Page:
"Hear My Praise" painting by Rochelle Blumenfeld

Today: Psalms 22:22-31; Mark 3:31-35; Mark 4:1-29; Exodus 23-24

Psalms 22

In the previous verses we see a picture of Christ on the cross and glimpse into Jesus’ mind. The rest of the passage is a victory song. It is finished. Salvation has come. Proclaim God’s name and praise Him! Stand in awe of Him for He has saved us. We cried to Him for help and He has heard us. From generation to generation, we will know and praise the LORD!

"Jesus Christ" WPAP print by Riweldo Sayuna

Mark 3 – 4

The first three chapters of Mark describe the identity and mission of Jesus. In the previous verses, Jesus has established that He has power to forgive sins and is Lord of the Sabbath. Now He reveals our place in all of this. He says, “whoever does the will of God, this is My brother, and sister, and mother.” (v.35) We are in this with Him; we are His family.

Jesus is a rockstar at this point in His ministry. The hordes of adoring fans that gather around him are so huge that he has to preach from a boat in the sea so that he won’t be crushed by the zealous crowd.¬†Jesus teaches in parables. He is a storyteller. His intriguing stories and amazing healings must have been quite the show – the most incredible entertainment the Jewish people had ever witnessed. They were starstruck.

But His stories had profound meanings. He wanted to take them deeper. Jesus didn’t want groupies; He wanted real relationship. He was offering them the keys to the kingdom of heaven if they would only try to understand, if only they would have “ears to hear…” (v.9)

"The Sower" (Le semeur) painting by James Tissot

Parable of the Sower

This is one of those parables that Jesus later explains to His disciples. I love it when He does that!

This particular parable is one of my favorites because I am a gardener. Planting seeds in proper dirt is so important for a successful harvest. I work very hard improving the soil in my gardens — removing rocks, making and mixing compost, weeding. It is a LOT of work. But the more time I devote to preparing the soil, the better the harvest. Good soil doesn’t just happen. It must be maintained and replenished year after year.

I have taken turns being the various types of soil in Jesus’ parable of the sower. When I was six years old, I prayed to become a Christian. As a little girl, I really loved Jesus. I loved Bible stories and the old hymns we sang in the little Southern Baptist church my family attended. But at that point mine was only a childish, immature love. I was the shallow rocky ground with “no depth of soil” where seeds could not yet grow deep strong roots. Then I grew into an angsty teen and an angry young adult and I changed into the thorny ground. I let the “worries of the world, and the deceitfulness of wealth, and the desires for other things enter and choke the word…” (v.18-19) So how did that plan work out for me? I was miserable!

Today I work hard to be good soil. I spend time every day enjoying God’s presence. We have “dates” every morning. I talk to Him, sit with Him in silence, and I read His love letter to me, the Scriptures. The more time I spend with Him, the deeper our relationship grows. The better I know Him, the more often I hear His voice, the more joy our relationship brings me. It is an eternal love affair.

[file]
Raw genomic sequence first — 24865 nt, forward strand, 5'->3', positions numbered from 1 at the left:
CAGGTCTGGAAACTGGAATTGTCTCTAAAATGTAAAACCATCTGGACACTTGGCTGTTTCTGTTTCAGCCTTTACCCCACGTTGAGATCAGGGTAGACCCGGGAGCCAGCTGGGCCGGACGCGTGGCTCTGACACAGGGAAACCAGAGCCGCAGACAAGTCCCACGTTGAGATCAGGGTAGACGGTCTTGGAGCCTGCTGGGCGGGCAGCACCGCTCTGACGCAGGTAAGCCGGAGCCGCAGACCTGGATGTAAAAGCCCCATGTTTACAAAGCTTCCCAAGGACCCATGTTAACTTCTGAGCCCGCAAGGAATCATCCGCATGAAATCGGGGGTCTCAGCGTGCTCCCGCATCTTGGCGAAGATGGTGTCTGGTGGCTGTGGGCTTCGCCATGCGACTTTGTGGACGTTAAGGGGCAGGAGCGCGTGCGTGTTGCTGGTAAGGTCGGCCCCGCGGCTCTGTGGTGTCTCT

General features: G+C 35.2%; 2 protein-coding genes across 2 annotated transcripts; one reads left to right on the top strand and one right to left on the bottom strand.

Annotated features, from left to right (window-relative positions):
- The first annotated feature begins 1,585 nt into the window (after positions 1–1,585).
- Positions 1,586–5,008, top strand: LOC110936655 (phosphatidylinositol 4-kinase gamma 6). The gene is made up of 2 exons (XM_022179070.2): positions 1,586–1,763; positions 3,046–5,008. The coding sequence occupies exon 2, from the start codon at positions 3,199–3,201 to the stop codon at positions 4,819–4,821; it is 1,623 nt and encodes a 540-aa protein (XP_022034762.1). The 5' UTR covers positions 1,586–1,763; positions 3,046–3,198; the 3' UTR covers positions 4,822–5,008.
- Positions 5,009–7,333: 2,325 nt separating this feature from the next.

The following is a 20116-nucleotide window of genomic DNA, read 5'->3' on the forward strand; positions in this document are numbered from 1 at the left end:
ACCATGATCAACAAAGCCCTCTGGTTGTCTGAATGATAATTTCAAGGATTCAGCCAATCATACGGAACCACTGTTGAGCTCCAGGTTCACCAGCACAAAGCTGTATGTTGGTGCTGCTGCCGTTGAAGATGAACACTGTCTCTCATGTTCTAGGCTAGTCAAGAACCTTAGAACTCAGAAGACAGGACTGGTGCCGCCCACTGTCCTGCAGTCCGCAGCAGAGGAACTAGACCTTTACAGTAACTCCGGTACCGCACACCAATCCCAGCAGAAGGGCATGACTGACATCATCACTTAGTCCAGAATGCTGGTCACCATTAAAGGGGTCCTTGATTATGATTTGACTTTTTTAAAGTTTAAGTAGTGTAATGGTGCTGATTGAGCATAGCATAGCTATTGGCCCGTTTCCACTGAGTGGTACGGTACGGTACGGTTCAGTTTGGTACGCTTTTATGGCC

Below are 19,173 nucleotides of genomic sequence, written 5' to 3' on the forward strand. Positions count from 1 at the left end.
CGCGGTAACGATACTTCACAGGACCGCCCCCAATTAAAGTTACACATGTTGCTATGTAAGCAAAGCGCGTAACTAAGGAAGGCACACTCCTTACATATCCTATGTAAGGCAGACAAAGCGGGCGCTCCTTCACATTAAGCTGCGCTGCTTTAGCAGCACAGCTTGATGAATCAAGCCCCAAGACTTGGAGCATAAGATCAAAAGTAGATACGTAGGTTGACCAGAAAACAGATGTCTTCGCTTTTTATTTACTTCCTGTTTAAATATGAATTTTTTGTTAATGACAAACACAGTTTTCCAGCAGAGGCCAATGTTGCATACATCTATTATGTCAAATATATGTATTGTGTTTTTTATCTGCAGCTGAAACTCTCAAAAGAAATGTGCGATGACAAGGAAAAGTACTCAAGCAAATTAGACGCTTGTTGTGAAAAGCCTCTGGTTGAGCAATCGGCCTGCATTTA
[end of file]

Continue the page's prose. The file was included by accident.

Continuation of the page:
The gardener does her part prepping the soil, planting the seeds, watering, pruning, and weeding. But the gardener can’t do the actual growing. God does that part. The gardener “goes to bed at night and gets up daily, and the seed sprouts and grows — how, he himself does not know.” (v.27) If we only just seek Him, our “soil produces crops by itself, first the stalk, then the head, then the mature grain.” And then the “harvest has come.” (v.28)

The more we listen — spend time with God, dig into His word — the more He will open our ears, eyes, and mind to understand Him. “Take care what you listen to,” Jesus says, “By your standard of measure it will be measured to you; and more will be given you besides.” (v.24) WE decide what we spend our time doing. We are bombarded by distractions on all sides. They are noisy, seductive, and addictive by design. Carving out time for God will never just come easy. But it is such a rewarding effort. Here’s why… you get so much more out of it than you put in. That’s a promise. If you just TRY, just put in some time, “more will be given [to] you besides.” And the more of God you get, even “more will be given” (v.24) and God will respond “thirty, sixty, and a hundred times as much.” (v.20) If you just reach out to Him, He responds BIGLY!

"Moses" painting by Pietro Novelli

Exodus 23-24

Rules, rules, rules! Here I have been saying it’s not about following rules and God gives us chapter after chapter of RULES. What’s up, God?

God was giving the Israelites a code to live by. Polite civilized society does need some sort of structure to keep the peace. People kind of suck… we need some guidelines to play nice. And the more people you cram into one place, the more structure is needed to keep the society from devolving into chaos. We are just not very good at being good. We need some help.

Reading all the rules in Exodus can become tedious but considering the spirit behind the rules can be helpful. These are all guidelines for how to live together harmoniously, honestly, and respectfully. The Israelites agreed to these new guidelines from God. They “answered with one voice and said, ‘All the words which the LORD has spoken we will do.'” (v.24:3) This was their covenant, their contract with God that they willingly agreed to and signed with blood.

Then God revealed Himself to them in beautiful vision with a pavement of sapphire “as clear as the sky itself” under His feet. And “they saw God, and they ate and drank” (v.24:11) and they worshipped.